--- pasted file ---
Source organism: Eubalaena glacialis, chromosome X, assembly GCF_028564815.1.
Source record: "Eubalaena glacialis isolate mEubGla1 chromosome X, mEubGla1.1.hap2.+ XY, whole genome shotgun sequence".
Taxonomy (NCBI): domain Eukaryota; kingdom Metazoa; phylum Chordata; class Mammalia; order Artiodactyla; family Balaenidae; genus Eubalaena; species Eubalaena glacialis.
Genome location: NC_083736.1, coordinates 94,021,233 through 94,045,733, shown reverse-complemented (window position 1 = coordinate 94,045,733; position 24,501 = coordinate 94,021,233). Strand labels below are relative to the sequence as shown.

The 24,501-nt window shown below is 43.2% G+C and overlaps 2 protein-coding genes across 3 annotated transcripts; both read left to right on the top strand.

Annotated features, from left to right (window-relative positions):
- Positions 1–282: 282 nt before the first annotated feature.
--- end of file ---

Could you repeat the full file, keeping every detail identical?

Source organism: Eubalaena glacialis, chromosome X, assembly GCF_028564815.1.
Source record: "Eubalaena glacialis isolate mEubGla1 chromosome X, mEubGla1.1.hap2.+ XY, whole genome shotgun sequence".
Taxonomy (NCBI): domain Eukaryota; kingdom Metazoa; phylum Chordata; class Mammalia; order Artiodactyla; family Balaenidae; genus Eubalaena; species Eubalaena glacialis.
Genome location: NC_083736.1, coordinates 94,021,233 through 94,045,733, shown reverse-complemented (window position 1 = coordinate 94,045,733; position 24,501 = coordinate 94,021,233). Strand labels below are relative to the sequence as shown.

The 24,501-nt window shown below is 43.2% G+C and overlaps 2 protein-coding genes across 3 annotated transcripts; both read left to right on the top strand.

Annotated features, from left to right (window-relative positions):
- Positions 1–282: 282 nt before the first annotated feature.